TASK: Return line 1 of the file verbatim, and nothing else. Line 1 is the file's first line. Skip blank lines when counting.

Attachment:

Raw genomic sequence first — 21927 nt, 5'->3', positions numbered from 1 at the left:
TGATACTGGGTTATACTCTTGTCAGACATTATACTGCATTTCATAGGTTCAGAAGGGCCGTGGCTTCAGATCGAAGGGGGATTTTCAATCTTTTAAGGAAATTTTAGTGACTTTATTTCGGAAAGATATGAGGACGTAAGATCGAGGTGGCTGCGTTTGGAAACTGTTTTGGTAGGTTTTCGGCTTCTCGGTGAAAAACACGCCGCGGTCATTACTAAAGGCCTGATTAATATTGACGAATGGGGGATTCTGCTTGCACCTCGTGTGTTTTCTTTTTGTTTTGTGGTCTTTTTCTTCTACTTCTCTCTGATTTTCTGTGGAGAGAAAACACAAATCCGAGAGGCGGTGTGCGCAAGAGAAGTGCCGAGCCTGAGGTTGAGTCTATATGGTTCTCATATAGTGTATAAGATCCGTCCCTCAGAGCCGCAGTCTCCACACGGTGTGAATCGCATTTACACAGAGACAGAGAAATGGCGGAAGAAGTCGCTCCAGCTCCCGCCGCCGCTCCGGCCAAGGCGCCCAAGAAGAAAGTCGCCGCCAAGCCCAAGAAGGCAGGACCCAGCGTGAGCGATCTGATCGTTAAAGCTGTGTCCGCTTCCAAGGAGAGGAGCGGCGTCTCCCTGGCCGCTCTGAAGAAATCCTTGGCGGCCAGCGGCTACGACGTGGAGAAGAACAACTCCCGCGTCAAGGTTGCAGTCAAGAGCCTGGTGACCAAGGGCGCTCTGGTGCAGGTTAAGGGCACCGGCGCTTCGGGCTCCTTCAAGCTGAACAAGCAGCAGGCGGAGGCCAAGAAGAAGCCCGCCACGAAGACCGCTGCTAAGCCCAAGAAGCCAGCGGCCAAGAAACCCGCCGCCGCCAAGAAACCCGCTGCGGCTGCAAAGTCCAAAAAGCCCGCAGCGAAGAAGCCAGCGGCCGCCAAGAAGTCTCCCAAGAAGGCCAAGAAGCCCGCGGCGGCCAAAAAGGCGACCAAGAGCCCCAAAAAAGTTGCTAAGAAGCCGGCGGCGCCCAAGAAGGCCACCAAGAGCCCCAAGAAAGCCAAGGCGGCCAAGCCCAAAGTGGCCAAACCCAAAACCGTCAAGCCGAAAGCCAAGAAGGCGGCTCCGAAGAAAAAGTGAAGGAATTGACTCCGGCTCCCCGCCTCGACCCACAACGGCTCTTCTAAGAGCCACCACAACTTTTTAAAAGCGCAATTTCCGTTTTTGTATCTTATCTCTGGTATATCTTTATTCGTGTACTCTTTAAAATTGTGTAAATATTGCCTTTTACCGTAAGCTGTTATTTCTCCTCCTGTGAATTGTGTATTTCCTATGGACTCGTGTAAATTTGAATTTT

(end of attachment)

Raw genomic sequence first — 21927 nt, 5'->3', positions numbered from 1 at the left: